Libraries welcome new dean
 In memoriam
 Friends of the libraries
 Help the libraries preserve this...
 Library West dedication


Chapter one
Full Citation
Permanent Link: http://ufdc.ufl.edu/UF00017068/00024
 Material Information
Title: Chapter one a newsletter for friends of the University of Florida Libraries
Physical Description: v. : ill. ; 28 cm.
Language: English
Creator: University of Florida -- Libraries
Publisher: University of Florida Libraries
Place of Publication: Gainesville Fla
Creation Date: 2007
Publication Date: 1990-
Frequency: semiannual
Genre: government publication (state, provincial, terriorial, dependent)   ( marcgt )
periodical   ( marcgt )
serial   ( sobekcm )
Dates or Sequential Designation: Vol. 1, no. 1 (fall 1990)-
General Note: Title from caption.
 Record Information
Source Institution: University of Florida
Rights Management: All rights reserved by the source institution and holding location.
Resource Identifier: aleph - 001597710
oclc - 23251451
notis - AHM1844
lccn - sn 91022786
System ID: UF00017068:00024

Table of Contents
    Libraries welcome new dean
        Page 1
    In memoriam
        Page 2
        Page 3
    Friends of the libraries
        Page 4
        Page 5
        Page 6
    Help the libraries preserve this rare book set
        Page 7
    Library West dedication
        Page 8
Full Text



'-' ... I. ,C


For Fried of te Gee A. L s Uy of F Sp 2 0

Libraries welcome new dean,

Judith Russell

by John Ingram
Deputy Director and Directorfor Collection Services

As many of our readers will have
already learned, Judith Russell
has assumed the position of Dean of
University Libraries, her appointment
starting on May 1,2007. Judy as she
prefers to be called has had a long and
distinguished career, and while having
earned a master's degree in librarianship
from Catholic University, she has devoted
much of her career to endeavors that
are not strictly encompassed within the
traditional ladder of professional library
Most recently the Superintendent of
Government Documents at the United
States Government Printing Office
(GPO), Russell brought her abilities as
an information manager and service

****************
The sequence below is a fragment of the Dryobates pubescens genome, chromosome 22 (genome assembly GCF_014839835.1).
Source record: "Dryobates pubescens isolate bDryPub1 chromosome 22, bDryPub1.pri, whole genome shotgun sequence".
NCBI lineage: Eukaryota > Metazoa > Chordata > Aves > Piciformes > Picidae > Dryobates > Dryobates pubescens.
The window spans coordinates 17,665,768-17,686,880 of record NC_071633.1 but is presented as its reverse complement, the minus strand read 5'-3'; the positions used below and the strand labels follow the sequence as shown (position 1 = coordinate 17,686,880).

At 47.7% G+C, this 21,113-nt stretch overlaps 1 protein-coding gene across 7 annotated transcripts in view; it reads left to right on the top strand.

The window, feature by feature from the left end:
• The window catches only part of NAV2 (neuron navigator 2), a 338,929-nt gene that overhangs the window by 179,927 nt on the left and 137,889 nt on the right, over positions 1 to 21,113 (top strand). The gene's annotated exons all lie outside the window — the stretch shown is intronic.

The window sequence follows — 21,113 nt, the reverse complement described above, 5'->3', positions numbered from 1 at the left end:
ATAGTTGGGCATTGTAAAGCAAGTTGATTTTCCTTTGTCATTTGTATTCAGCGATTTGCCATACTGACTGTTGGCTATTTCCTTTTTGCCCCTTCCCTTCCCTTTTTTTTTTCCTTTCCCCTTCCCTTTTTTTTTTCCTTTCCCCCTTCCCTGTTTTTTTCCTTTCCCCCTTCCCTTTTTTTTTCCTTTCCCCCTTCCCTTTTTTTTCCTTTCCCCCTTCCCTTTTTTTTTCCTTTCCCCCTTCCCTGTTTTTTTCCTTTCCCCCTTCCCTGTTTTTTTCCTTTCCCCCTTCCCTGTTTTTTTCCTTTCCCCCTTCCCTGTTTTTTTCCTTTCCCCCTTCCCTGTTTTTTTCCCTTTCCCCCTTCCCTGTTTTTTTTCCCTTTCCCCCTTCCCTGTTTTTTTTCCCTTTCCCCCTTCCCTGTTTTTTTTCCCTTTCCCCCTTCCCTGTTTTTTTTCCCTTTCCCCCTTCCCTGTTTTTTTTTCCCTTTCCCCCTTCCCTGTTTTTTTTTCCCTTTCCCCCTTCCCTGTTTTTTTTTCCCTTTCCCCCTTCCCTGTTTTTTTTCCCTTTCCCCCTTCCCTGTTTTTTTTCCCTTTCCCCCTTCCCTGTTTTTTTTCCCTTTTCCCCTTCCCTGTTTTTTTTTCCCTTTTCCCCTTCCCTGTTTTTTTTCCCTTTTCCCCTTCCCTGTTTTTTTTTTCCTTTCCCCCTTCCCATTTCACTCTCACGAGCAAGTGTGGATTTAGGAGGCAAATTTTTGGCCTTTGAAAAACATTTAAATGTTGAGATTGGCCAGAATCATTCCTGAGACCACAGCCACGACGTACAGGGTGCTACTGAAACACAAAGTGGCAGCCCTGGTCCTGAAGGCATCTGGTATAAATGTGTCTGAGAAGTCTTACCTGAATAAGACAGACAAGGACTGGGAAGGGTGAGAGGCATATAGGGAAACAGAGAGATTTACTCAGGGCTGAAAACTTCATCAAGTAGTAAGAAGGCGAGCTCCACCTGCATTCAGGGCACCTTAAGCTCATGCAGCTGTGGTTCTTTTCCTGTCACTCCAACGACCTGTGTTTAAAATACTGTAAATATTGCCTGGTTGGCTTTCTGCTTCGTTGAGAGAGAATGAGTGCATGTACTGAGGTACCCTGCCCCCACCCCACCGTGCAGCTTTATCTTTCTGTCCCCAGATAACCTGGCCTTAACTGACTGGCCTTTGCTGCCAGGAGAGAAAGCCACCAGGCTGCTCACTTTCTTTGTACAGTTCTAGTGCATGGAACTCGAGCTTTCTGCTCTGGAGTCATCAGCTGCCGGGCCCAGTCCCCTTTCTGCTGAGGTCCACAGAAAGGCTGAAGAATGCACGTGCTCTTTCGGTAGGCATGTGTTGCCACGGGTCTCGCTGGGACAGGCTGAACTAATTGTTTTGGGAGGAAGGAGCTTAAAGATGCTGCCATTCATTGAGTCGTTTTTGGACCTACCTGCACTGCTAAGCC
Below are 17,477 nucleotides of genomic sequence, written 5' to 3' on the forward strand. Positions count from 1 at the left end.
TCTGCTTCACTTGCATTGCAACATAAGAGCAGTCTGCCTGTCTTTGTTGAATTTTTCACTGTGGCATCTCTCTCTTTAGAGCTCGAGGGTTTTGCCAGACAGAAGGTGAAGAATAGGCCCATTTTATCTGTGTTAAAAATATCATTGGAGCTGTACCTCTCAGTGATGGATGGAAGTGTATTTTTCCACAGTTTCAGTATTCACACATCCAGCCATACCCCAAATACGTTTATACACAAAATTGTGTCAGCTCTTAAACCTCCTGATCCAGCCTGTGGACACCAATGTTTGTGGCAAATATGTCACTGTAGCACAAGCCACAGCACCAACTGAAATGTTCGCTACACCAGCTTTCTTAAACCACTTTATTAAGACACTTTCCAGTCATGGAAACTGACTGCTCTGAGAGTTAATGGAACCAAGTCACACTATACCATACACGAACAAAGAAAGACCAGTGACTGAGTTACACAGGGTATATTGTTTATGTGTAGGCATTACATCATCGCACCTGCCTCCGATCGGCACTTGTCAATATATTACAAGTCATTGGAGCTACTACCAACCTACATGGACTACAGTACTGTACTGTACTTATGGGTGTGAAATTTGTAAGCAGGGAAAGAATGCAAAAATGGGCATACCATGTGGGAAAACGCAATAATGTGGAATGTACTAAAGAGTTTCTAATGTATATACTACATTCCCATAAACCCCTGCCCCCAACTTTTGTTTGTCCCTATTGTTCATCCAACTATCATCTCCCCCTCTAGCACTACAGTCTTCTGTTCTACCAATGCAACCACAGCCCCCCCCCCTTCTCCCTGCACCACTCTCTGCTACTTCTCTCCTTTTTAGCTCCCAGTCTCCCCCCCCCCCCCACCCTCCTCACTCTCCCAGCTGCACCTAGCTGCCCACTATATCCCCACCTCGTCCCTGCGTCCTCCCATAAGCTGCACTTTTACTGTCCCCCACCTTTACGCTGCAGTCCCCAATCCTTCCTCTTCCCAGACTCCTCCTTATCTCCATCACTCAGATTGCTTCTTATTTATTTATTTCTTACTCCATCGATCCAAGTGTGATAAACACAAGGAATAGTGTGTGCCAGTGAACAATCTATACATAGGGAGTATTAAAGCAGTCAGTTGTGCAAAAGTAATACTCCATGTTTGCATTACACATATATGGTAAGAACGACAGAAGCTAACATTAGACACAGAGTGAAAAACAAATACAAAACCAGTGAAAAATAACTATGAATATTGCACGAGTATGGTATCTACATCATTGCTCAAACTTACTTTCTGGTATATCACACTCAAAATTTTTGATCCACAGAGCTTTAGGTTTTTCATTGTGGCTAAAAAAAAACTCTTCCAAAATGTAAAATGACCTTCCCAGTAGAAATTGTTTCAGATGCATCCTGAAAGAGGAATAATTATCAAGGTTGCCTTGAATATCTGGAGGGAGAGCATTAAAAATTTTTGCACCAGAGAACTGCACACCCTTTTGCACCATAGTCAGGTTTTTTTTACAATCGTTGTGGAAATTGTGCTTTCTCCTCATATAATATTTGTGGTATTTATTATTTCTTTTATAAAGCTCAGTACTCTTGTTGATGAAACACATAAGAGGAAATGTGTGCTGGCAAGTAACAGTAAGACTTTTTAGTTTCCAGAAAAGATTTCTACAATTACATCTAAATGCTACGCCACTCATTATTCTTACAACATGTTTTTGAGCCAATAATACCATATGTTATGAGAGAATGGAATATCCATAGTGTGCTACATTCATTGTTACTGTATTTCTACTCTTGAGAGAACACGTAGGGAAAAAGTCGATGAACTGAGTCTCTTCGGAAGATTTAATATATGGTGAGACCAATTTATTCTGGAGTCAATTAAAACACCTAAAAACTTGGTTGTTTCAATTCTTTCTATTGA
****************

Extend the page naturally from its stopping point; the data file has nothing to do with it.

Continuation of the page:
provider to the fore as she re-imagined the
paper-based output of the US bureaucracy
into an electronic counterpart. With the
shift of the preponderance of government
publications into the digital world, our
government information will become
much more easily and more widely
accessible not only to our own citizens
and legislators, but also to others around
the world who look to the United States for
models in the democratic process.
Russell's position was elevated from
director to dean to reflect the increasing
importance of library and information

services to the academic and research
missions of the university, said Provost
Janie Fouke."The new dean of libraries
will help us to integrate information
resources across the university and, most
importantly, help us identify the campus
library needs for the next decade," Fouke
said."I fully expect Ms.Russell to play
a substantial role in helping to secure
the resources necessary to support the
campus needs."
As superintendent of documents,
Russell led a staff of 220 staff and
managed a $70 million annual
department income. Russell said she
decided to pursue a position in academia
after working with academic and research
libraries during her time with the U.S.
government. Russell has extensive
experience with print and electronic
resources, and she said she plans to
expand and improve UF library services
and facilities for both media."I was
attracted by the challenge of leading the
libraries of a major university into the
future,' Russell said."I look forward to
serving such a large and diverse
Russell's e-mail address is:

Judith Russell
Dean of University Libraries

What's Inside
c' Page 2
In memorial: George A.
Smathers, Barbara Fearney
c' Page 3
In memorial: Marilyn
S. Fregly, Cecilia Johnson;
UAA donation
c' Page 4
2006 Honor Roll of Donors
c' Pages 7
Preserve this rare book set
c' Pages 8
Library West dedication


In memorial:

by John Nemmers
Descriptive and technical services archivist
Department of Special and Area Studies Collections

G eorge A. Smathers, the primary
benefactor for the libraries, and the
man for whom both the library system
and the Smathers Library building are
named, died at the age of 93 in January.
Over the last seventeen years of his life,
the UF alumnus and former U.S. Senator
pledged more than $20 million to support
the libraries.
Smathers was born in New Jersey